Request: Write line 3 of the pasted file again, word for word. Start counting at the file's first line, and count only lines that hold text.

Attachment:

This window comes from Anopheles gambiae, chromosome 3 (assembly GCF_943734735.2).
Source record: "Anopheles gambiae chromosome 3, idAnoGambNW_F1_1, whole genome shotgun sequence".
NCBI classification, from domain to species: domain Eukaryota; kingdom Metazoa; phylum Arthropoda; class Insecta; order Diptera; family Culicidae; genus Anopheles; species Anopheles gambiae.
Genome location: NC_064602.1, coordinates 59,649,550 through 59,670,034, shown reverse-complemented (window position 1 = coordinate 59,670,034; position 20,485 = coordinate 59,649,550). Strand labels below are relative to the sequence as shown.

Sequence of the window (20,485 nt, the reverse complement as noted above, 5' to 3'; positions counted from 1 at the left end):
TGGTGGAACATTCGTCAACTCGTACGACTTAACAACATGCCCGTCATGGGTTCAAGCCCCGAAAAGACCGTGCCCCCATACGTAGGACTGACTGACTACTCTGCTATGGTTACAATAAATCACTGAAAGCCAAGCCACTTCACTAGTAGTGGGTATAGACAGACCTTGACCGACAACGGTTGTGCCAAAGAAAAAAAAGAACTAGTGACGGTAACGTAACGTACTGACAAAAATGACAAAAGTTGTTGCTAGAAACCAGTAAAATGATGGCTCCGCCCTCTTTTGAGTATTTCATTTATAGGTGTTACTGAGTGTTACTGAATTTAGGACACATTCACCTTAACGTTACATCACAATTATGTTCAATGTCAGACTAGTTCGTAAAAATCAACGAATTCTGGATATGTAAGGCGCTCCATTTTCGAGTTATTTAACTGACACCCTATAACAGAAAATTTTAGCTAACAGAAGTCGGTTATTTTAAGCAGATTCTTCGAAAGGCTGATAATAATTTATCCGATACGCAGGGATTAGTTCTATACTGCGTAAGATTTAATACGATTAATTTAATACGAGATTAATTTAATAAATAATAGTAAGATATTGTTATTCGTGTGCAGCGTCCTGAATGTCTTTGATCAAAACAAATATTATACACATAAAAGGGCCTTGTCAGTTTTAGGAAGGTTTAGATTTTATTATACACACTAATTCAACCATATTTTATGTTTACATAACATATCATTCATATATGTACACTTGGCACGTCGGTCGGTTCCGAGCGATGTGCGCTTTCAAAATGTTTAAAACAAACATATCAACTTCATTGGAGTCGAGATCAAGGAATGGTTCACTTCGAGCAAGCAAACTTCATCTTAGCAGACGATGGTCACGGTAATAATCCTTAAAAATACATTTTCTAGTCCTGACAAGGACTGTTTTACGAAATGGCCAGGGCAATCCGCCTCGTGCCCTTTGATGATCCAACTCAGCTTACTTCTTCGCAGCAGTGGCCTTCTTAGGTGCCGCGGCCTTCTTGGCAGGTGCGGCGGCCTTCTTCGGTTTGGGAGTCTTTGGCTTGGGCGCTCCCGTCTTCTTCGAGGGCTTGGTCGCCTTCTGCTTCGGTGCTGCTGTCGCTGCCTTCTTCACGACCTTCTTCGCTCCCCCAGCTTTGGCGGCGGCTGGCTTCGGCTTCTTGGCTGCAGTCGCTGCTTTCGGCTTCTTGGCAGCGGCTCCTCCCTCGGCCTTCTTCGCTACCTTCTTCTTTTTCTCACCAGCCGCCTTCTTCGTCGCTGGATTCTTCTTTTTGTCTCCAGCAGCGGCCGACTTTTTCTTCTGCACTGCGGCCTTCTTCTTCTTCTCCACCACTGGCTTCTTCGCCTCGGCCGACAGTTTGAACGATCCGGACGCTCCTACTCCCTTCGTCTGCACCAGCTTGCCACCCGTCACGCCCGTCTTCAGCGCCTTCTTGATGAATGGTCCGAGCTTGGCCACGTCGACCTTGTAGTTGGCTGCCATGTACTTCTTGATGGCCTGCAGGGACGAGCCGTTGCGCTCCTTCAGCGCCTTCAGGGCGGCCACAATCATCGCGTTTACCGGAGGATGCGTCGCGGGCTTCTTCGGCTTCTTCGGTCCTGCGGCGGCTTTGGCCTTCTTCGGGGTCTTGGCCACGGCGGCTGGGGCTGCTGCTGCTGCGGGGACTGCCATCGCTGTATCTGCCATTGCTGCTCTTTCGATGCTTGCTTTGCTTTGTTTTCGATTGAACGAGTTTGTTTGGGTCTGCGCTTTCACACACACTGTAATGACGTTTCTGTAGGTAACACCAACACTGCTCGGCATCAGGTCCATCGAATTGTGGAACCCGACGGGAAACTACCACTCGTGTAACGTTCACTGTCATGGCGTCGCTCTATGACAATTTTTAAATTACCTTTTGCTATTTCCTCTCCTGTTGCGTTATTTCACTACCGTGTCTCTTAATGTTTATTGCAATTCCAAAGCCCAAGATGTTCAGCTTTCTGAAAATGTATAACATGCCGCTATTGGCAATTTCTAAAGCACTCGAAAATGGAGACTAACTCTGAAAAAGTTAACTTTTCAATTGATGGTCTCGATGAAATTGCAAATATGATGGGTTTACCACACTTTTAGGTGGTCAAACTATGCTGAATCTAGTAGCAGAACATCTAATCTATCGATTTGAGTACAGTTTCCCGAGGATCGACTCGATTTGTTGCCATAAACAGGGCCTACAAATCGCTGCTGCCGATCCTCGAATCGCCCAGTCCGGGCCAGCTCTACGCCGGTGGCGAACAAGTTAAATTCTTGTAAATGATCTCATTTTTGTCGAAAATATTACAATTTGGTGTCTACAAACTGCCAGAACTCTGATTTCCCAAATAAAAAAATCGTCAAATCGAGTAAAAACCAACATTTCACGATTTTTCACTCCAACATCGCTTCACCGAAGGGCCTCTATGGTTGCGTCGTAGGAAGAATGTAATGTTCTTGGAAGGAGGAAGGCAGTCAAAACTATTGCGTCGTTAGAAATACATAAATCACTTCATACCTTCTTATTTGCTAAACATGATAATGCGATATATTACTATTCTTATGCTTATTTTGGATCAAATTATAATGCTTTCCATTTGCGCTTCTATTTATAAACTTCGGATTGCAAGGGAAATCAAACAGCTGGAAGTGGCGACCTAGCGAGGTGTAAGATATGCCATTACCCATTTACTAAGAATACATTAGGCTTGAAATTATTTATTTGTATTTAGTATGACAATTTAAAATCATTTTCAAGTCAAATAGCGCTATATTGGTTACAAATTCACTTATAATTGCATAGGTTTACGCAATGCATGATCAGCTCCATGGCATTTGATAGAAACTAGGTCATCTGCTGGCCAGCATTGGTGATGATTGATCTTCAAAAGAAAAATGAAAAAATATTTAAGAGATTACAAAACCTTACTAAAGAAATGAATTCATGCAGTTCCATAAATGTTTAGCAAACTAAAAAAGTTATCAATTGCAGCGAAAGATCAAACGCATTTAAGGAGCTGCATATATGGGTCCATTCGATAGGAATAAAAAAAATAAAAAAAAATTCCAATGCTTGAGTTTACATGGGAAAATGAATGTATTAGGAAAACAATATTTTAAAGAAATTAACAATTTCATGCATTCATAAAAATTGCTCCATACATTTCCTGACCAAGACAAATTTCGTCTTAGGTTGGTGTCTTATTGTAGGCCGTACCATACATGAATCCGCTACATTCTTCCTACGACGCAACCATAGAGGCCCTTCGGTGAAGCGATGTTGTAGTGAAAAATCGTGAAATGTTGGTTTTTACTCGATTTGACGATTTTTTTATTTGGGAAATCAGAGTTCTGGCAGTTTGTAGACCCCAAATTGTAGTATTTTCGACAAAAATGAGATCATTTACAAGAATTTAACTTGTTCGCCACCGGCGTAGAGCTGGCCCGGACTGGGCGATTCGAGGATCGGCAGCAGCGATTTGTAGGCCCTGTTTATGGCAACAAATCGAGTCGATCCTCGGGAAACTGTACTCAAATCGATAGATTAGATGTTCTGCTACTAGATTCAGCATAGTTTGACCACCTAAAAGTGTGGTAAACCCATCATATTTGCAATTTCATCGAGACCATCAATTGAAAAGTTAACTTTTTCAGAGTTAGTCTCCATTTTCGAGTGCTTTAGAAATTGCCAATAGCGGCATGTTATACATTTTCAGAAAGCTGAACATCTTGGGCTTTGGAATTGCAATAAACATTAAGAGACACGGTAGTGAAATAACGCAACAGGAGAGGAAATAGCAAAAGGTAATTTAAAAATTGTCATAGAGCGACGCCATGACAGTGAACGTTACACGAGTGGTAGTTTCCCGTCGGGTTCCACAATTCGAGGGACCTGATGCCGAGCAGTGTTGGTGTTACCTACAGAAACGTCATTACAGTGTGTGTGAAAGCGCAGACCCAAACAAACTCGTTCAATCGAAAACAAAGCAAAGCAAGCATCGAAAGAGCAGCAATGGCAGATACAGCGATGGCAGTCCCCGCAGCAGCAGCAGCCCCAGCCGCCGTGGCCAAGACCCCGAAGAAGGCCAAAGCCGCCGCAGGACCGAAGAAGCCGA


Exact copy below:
NCBI classification, from domain to species: domain Eukaryota; kingdom Metazoa; phylum Arthropoda; class Insecta; order Diptera; family Culicidae; genus Anopheles; species Anopheles gambiae.